These goggles are very popular, it feels like every second child in both Ireland and Sweden are wearing them. So as soon as I had my LASIK done I ordered a pair and while they aren’t for me I can see the appeal.
These goggles are composed of: 70% polycarbonate, 20% silicone, 10% thermoplastic elastomer. They come in a number of different colours, while some versions have a mirror effect the ones I have are not as dark as other mirrored goggles I’ve worn and from mine and on photo’s online you can easily see someone’s eyes through the mirrored lenses. I have seen it mentioned online that there are light and dark mirrored versions so perhaps I just have the light version.
I would put these into the same super low profile category as the mad wave goggles I reviewed and in terms of efficiency and drag they are quite incredible. I’m not quite sure how to explain how it feels when sprinting with them on, they just feel faster. Sometimes when pushing off the wall I could feel little eddy currents from the teardrop shape at the bottom of the goggles. Needless to say, I had no problems diving with them on.
Arena really put a lot of thought into these goggles. In order to increase stability, the goggle frames extend along the side of the face so that the straps attach farther back under your hat. I’m guessing it might also have some effect on drag as the part where the frame connects with the straps will be under your hat when wearing these, as opposed to other goggles which usually have some space between the straps and your face where they join with the frame.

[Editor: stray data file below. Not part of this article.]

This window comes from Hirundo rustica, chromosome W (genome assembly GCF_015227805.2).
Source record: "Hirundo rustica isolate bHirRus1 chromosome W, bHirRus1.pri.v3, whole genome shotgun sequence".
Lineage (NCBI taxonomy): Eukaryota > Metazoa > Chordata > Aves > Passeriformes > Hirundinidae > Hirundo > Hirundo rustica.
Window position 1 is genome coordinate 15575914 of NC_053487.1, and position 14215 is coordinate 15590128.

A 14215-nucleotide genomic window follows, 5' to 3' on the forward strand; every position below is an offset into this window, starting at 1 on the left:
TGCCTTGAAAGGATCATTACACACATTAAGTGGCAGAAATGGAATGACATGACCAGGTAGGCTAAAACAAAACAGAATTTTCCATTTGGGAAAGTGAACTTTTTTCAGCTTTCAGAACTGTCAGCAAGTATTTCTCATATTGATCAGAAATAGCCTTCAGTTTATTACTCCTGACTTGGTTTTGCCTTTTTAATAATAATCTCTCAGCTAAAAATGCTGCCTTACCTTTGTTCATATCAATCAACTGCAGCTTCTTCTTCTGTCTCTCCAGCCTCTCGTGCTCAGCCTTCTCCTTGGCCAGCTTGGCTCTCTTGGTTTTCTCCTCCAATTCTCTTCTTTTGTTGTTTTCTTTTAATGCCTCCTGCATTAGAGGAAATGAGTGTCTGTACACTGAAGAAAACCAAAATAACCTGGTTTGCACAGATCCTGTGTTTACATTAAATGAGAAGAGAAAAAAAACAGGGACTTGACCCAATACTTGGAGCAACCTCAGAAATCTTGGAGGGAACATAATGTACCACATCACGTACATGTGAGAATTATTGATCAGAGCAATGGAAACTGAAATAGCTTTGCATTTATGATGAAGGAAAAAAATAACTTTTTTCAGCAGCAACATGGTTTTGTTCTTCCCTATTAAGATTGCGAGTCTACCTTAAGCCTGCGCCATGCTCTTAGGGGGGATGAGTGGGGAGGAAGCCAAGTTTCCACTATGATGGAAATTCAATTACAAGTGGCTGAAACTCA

My goggles came with several nose pieces and in two different colours which is really cool as I can decide how they will look. The nose piece is not only strong, but also doesn’t rest on the bridge of my nose which is very comfortable.
The lenses are curved which is a style arena have applied to a number of goggles in their range. While these goggles can give the illusion of having a similar field of vision as the pythons, it is not quite the same as the lenses are smaller and have a sharper curve that causes a little distortion. This distortion doesn’t really have a big impact though, its really just a spot that looks a little fuzzy. The reason for this curve becomes clear when you try to look at the lane next to you. A lot of goggles, such as the Swedish goggles, will not give you a true representation of where other swimmers are in a race. Its hard to tell if the person you are seeing out of the corner of your eye is in front or behind as it depends on the shape of the side of the lenses. The curve of the cobra ultra goggles means that you can get a more accurate idea of where the person in the lane next to you is.
There is of course a downside to these goggles and that’s the gasket around the lenses. It is so thin it is practically non-existent. While uncomfortable this isn’t a huge problem on its own, especially if you’ve worn Swedish style goggles. Unfortunately, one of my eye sockets has a small bone spur which just happens to be in the way of these goggles. This makes wearing them quite painful for me on that eye, though admittedly they aren’t exactly comfortable on my “normal” eye either. While I can make them bearable if I spend the first few minutes of my swim constantly readjusting them to find the one positioning that feels slightly better, I will still end up with some swelling around the bone spur afterwards.
So, while these are undoubtedly good racing goggles, they don’t suit my eyes and I’m not going to be able to wear them when racing. However, if you get a chance to try on a pair and you don’t have my issues, then I would definitely recommend you consider getting a pair for racing.